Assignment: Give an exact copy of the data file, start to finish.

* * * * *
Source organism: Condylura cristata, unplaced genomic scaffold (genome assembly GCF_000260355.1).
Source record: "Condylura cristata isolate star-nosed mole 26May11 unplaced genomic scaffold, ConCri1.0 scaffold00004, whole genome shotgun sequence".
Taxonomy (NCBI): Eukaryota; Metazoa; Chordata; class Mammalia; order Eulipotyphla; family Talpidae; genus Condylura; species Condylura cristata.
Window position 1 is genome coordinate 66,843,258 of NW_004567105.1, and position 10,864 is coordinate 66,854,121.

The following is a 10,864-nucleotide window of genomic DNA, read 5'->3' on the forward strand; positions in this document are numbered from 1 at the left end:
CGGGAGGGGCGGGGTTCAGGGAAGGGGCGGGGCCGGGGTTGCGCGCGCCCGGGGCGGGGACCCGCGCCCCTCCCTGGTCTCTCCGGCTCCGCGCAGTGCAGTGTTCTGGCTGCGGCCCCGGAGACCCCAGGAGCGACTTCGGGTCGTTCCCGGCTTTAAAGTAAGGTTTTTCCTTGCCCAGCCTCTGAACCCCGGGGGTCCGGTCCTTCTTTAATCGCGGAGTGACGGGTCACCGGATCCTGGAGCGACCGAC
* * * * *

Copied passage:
Source organism: Condylura cristata, unplaced genomic scaffold (genome assembly GCF_000260355.1).
Source record: "Condylura cristata isolate star-nosed mole 26May11 unplaced genomic scaffold, ConCri1.0 scaffold00004, whole genome shotgun sequence".
Taxonomy (NCBI): Eukaryota; Metazoa; Chordata; class Mammalia; order Eulipotyphla; family Talpidae; genus Condylura; species Condylura cristata.
Window position 1 is genome coordinate 66,843,258 of NW_004567105.1, and position 10,864 is coordinate 66,854,121.

The following is a 10,864-nucleotide window of genomic DNA, read 5'->3' on the forward strand; positions in this document are numbered from 1 at the left end:
CGGGAGGGGCGGGGTTCAGGGAAGGGGCGGGGCCGGGGTTGCGCGCGCCCGGGGCGGGGACCCGCGCCCCTCCCTGGTCTCTCCGGCTCCGCGCAGTGCAGTGTTCTGGCTGCGGCCCCGGAGACCCCAGGAGCGACTTCGGGTCGTTCCCGGCTTTAAAGTAAGGTTTTTCCTTGCCCAGCCTCTGAACCCCGGGGGTCCGGTCCTTCTTTAATCGCGGAGTGACGGGTCACCGGATCCTGGAGCGACCGAC